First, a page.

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Women Vs. Men and Girls Vs. Sherlock

My Great Idea for Making Plain Girls Beautiful!

Andrew Klavan


March 17, 2014 - 10:00 am
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Find the pretty sister.

One of the sillier effusions of pop political correctness is the attempt to bully the idea of female beauty out of the culture. Ceaseless attacks on Barbie dolls for giving girls unrealistic expectations (though, strange to say, Superman doesn’t do that to boys), or virtuous but likely ineffective campaigns to sell underwear with overweight models, not to mention the endless feminist maundering on the subject — it all seems part of yet another wearisome leftist attempt to change basic reality through thuggery, censorship and noisy protest. Good luck with that.

Listen, I don’t complain that Ryan Gosling stole my part in The Notebook — I could’ve killed in that! I don’t waste a lot of bitterness on the fact that Kobe Bryant took my spot on the Lakers. Some people are born with natural gifts that others don’t have. Some girls are knockouts. Some are not. Why, I wonder, shouldn’t women have to live with the basic unfairness of life same as dudes?

I first noticed that this silliness was infecting show biz while watching the absolutely superb 1995 BBC adaptation of Pride and PrejudiceMan, that was good. But I found it very annoying and distracting to see that the older sister, Jane, (played by the quirkily appealing Susannah Harker) was nowhere near as beautiful as Lizzie, played by the then-stunning Jennifer Ehle (still attractive 20 years later and an excellent actress).

Readers of the great Jane Austen novel will know that sister Jane’s beauty and sweetness are an important part of the plot as they contrast with Lizzie’s wit and fire. And the show treated the Jane character as if she were as beautiful as the character in the book. It was confusing and didn’t make sense. I’m told that when questioned about this, a BBC executive replied defensively and pompously that, well, there are other kinds of beauty besides physical beauty, you know. And yes, there are. But Jane’s beauty happens to be physical. Why not play it that way? The answer, of course, is that the Beeb is a leftist organization and thus must kowtow to the whims of bossy feminists who don’t like the idea that female physical beauty has a power and social worth that are both real and non-negotiable.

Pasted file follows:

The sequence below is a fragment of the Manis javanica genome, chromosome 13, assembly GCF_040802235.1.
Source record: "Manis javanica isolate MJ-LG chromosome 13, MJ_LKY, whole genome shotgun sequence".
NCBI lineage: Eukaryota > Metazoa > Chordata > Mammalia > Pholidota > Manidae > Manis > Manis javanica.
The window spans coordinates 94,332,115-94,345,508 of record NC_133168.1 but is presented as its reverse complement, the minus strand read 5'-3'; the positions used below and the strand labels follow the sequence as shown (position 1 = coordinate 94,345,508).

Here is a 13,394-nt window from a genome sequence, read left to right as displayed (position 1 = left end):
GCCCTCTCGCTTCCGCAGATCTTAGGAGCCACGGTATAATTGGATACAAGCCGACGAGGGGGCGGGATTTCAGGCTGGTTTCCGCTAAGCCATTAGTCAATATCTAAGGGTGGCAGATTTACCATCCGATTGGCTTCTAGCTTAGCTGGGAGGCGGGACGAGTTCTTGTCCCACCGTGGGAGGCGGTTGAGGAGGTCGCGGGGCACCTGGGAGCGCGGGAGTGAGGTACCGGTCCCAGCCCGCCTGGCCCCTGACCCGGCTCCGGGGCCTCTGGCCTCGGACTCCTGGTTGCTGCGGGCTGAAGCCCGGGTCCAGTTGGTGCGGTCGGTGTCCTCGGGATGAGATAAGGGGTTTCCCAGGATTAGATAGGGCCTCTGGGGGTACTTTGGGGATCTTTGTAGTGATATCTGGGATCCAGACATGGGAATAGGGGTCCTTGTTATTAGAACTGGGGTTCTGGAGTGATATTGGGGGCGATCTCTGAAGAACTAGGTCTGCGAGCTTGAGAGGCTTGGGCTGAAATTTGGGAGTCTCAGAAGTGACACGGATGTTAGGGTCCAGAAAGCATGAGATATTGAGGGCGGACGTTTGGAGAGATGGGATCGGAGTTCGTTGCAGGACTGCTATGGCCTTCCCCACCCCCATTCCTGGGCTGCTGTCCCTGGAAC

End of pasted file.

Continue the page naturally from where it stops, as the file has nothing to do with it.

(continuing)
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All Comments   (6)
All Comments   (6)
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I assume that the people in charge of Sherlock took their cue from Doyle and his description of Mary Morstan:

"She was a blonde young lady, small, dainty, well gloved, and dressed in the most perfect taste...Her face had neither regularity of feature nor beauty of complexion, but her expression was sweet and amiable, and her large blue eyes were singularly spiritual and sympathetic. In an experience of women which extends over many nations and three separate continents, I have never looked upon a face which gave a clearer promise of a refined and sensitive nature. "

She wasn't a classic beauty but was beautiful in Dr. Watson's eyes from the moment he saw her. The actress seemed to be a good fit when I watched The Empty Hearse.
48 weeks ago
48 weeks ago Link To Comment
Mrs. Watson is cool because she is both an assassin and a nurse. And "Cummerbund"'s parents played Sherlock's parents. And the producer plays Mycroft. All in the Family. However, the original version of House of Cards was the best.
49 weeks ago
49 weeks ago Link To Comment
How lovely. I felt the same way; she wasn't good enough for darling John Watson at first, but within the first show I was captured by her wit, charm, and quiet beauty. Men can do the same thing, you know. A very unattractive man can become a heartstopper to women if his personality is attractive enough. And the best example of that is the decidedly odd-looking Benedict Cumberbatch. Who would think he would become a heartthrob to millions of women?
49 weeks ago
49 weeks ago Link To Comment
British television is not afraid of giving that not quite handsome man or not beautiful woman the lead in a series or production. They also don't throw away their older actors.
49 weeks ago
49 weeks ago Link To Comment
And special kudos to Amanda Abbingdon for carrying off that incredible plot twist switch up in the season finale. Won't spoil it, but for those who've already watched, how's that for blind siding the viewers?
49 weeks ago
49 weeks ago Link To Comment
i had the same thought as the string of adjectives rolled out.
49 weeks ago
49 weeks ago Link To Comment
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